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Melania, a Roman Lady
Wace's Dictionary of Early Christian Biography
Melania (1) , a Roman lady of Spanish extraction, daughter of Marcellinus, who had been consul; born c. 350. Her husband died when she was only 22 years old, leaving her with three children, of whom two died immediately after their father. Full of ascetic enthusiasm, she rejoiced to be now more free to serve Christ, left her son to the charge of the urban praetor, and, though winter was beginning, sailed for the East (Hieron. Ep. xxxix. 4; Chron. Ann. 377, vol. viii. ed. Vall.), c. 372. She seems to have been acquainted with Jerome and his friends, who at that time formed an ascetic society at Aquileia. Her slave Hylas accompanied Jerome to Syria (Hieron. Ep. iii. 3), and Rufinus, from whom Jerome had then recently separated ( ib. ), was with her in 374 in Egypt, and possibly in Palestine (ib. iv. 2). During their stay in Egypt the persecution of the orthodox by Valens arose. Rufinus was imprisoned. Melania, who had only been in Egypt six months, went with a large body of exiled bishops, clergy, and anchorets to a place near Diocaesarea in Palestine, where she supported them at her own expense. Apparently she was joined by Rufinus after a time, and they went together to Jerusalem. There she established herself at the Mount of Olives, where, says Jerome ( Chron. a.d. 377, properly 375), she was such a wonderful example of virtues, and especially of humility, that she received the name of Thecla. She formed a community of 50 virgins and was the means of reconciling to the church a large body of heretics called Πνευματομάχοι . Her house was open to all. Amongst those who visited her was EVAGRIUS, whom she persuaded to embrace the monastic life (a.d. 388). She knew John bp. of Jerusalem intimately, and no doubt shared with Rufinus in the friendship of Jerome and Paula when they settled at Bethlehem in 386, and afterwards in his contention with them. In 397 she returned with Rufinus to Italy, to confirm her granddaughter Melania the Younger in the practice of asceticism. She was received by Paulinus at Nola with great honour, and brought him a piece of the true cross set in gold, sent by John bp. of Jerusalem. She took up her abode at Rome, where she no doubt assisted Rufinus through the controversy as to his translation of Origen's works. She lived probably with her son Publicola and his wife Albina and their two children, the younger Publicola, and the younger Melania, with her husband Pinianus. Palladius, when he came to Rome to plead the cause of Chrysostom, stayed with them. She desired to induce her granddaughter Melania and Pinianus to take vows of separation, and was much displeased that, though willing to vow continency, they would not separate from each other's society. In her vehement enthusiasm she spoke of her conflicts with those who resisted her asceticism as "fighting against wild beasts." In 408, Italy being threatened with the invasion of Alaric, and her son Publicola having died, she determined to leave Rome. Rufinus, having quitted Aquileia on the death of his father, went with her and her daughter-in-law Albina, the younger Publicola, Melania and Pinianus. She had been to Africa in 400 with a letter from Paulinus to Augustine (Aug. Ep. xiv.), and it was now determined that she should go to Sicily and thence to Africa, in both which countries she had estates. In Sicily Rufinus died. She passed on to Africa with the others; and, after vainly attempting to induce Melania and Pinianus to embrace the monastic state, went on to her former habitation on the Mount of Olives, and 40 days after died, aged 60. Palladius, Hist. Laus. c. 118; Paulinus, Epp. 29, 31, 45, 94.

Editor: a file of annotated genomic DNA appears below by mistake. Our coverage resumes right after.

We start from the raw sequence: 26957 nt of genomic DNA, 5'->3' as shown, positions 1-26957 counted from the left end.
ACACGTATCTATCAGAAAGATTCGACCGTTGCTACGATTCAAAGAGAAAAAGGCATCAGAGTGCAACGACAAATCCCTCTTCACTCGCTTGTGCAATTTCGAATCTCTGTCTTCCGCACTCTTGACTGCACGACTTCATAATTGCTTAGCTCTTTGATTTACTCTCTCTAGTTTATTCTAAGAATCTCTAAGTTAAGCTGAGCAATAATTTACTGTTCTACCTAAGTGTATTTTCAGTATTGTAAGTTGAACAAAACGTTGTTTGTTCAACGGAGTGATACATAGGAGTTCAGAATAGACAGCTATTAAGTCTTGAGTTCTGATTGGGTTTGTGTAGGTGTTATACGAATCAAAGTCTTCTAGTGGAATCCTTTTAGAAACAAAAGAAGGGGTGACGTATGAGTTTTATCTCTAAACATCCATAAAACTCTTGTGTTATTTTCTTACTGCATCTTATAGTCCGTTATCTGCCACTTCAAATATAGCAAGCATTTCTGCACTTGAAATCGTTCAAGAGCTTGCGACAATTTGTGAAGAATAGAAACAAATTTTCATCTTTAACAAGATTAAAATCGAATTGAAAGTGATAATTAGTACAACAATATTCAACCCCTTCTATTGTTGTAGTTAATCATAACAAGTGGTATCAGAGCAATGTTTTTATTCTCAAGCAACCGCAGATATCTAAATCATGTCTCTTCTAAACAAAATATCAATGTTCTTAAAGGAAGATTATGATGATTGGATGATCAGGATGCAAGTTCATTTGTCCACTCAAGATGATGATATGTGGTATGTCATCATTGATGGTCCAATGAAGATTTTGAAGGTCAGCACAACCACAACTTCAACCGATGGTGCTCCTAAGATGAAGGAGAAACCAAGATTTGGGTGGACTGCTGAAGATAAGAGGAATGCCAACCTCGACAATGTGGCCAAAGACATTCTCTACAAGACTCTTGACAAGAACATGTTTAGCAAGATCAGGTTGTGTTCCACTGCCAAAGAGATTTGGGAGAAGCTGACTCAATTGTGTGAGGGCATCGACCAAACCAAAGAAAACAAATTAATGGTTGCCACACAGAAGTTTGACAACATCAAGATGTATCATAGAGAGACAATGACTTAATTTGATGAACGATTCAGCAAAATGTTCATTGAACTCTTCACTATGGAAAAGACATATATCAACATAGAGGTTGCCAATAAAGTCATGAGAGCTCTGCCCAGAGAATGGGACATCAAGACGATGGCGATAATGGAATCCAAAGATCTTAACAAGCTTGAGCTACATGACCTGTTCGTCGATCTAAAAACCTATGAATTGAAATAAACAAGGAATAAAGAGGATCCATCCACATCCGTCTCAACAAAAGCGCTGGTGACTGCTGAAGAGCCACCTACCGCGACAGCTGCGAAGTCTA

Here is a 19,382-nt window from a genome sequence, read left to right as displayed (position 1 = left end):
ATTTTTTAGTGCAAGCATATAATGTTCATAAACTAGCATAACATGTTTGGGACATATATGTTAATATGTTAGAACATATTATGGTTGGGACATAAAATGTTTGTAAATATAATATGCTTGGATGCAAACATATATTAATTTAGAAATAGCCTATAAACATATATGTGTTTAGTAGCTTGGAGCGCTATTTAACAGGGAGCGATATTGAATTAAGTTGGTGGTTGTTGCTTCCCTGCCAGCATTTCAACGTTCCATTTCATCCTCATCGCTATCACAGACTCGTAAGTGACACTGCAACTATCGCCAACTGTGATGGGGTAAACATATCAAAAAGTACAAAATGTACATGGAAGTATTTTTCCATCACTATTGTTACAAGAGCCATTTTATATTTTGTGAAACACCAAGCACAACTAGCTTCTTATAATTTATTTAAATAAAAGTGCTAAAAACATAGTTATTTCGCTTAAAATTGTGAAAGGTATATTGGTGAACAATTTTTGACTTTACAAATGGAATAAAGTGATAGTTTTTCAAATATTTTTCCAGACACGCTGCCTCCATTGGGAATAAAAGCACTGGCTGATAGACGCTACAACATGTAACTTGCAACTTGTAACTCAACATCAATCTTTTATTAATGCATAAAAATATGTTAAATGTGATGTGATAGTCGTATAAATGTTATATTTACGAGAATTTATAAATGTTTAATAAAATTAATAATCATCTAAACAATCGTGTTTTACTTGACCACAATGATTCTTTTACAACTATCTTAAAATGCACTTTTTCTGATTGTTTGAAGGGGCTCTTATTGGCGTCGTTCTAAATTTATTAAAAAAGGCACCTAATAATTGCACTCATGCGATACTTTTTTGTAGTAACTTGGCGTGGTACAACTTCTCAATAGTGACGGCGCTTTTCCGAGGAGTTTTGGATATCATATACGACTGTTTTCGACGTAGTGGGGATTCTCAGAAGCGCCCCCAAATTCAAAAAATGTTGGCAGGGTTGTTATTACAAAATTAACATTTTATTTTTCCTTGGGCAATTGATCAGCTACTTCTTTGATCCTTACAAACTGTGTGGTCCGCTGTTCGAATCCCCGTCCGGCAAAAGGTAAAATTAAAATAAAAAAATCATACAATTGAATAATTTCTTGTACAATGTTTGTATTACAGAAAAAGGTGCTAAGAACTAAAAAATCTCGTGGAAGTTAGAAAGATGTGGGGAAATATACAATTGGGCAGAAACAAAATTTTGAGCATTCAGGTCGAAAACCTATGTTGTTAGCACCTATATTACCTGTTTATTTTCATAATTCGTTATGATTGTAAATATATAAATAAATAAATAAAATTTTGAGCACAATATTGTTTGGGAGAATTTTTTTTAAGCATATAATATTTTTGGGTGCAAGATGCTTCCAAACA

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Wace, Henry. Entry for 'Melania, a Roman Lady'. A Dictionary of Early Christian Biography. https://www.studylight.org/​dictionaries/​eng/​hwd/​m/melania-a-roman-lady.html. 1911.